Long-term Tendencies in Technological Creativity - A Preference-based Approach
AbstractGiven the significance of technology in the course of socio-economic evolution, the driving forces behind the continuous accretion of technological knowledge deserve particular attention. This paper suggests a hypothesis about the motivational underpinnings of human technological creativity that is able to explain some long-term developments in human labor and technology. These motivational underpinnings are considered to being similar across human beings. They can therefore be assumed to imply some commonly shared elements of human preferences or wants.
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Bibliographic InfoPaper provided by Max Planck Institute of Economics, Evolutionary Economics Group in its series Papers on Economics and Evolution with number 2003-02.
Date of creation: Feb 2003
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- Christian Cordes, 2005. "Long-term tendencies in technological creativity - a preference-based approach," Journal of Evolutionary Economics, Springer, vol. 15(2), pages 149-168, January.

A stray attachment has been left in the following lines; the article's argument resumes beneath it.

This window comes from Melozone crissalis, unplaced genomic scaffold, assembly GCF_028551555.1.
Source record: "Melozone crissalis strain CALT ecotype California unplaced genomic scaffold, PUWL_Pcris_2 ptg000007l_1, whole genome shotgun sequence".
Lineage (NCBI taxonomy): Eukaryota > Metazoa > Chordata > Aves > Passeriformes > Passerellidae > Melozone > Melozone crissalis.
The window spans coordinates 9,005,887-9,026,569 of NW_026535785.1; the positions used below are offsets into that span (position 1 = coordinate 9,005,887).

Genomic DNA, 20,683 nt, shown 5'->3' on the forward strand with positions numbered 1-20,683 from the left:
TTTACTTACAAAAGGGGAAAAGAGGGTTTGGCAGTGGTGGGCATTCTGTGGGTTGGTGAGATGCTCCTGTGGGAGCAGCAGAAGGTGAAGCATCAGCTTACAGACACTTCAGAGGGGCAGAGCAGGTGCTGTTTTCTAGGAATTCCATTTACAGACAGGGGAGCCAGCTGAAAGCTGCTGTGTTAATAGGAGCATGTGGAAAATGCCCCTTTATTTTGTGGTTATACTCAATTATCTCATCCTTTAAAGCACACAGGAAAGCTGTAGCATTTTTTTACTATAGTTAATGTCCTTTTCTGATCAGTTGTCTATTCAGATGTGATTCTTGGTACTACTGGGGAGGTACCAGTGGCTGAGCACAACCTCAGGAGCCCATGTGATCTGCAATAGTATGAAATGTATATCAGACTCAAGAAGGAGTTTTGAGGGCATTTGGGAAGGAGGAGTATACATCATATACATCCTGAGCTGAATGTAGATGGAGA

- B52 - Schools of Economic Thought and Methodology - - Current Heterodox Approaches - - - Institutional; Evolutionary
- J24 - Labor and Demographic Economics - - Demand and Supply of Labor - - - Human Capital; Skills; Occupational Choice; Labor Productivity
- N30 - Economic History - - Labor and Consumers, Demography, Education, Health, Welfare, Income, Wealth, Religion, and Philanthropy - - - General, International, or Comparative
- O31 - Economic Development, Technological Change, and Growth - - Technological Change; Research and Development; Intellectual Property Rights - - - Innovation and Invention: Processes and Incentives
- O33 - Economic Development, Technological Change, and Growth - - Technological Change; Research and Development; Intellectual Property Rights - - - Technological Change: Choices and Consequences; Diffusion Processes
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- Thomas Brenner & Christian Cordes, 2004. "The autocatalytic character of the growth of production knowledge: What role does human labor play?," Papers on Economics and Evolution 2004-12, Max Planck Institute of Economics, Evolutionary Economics Group.
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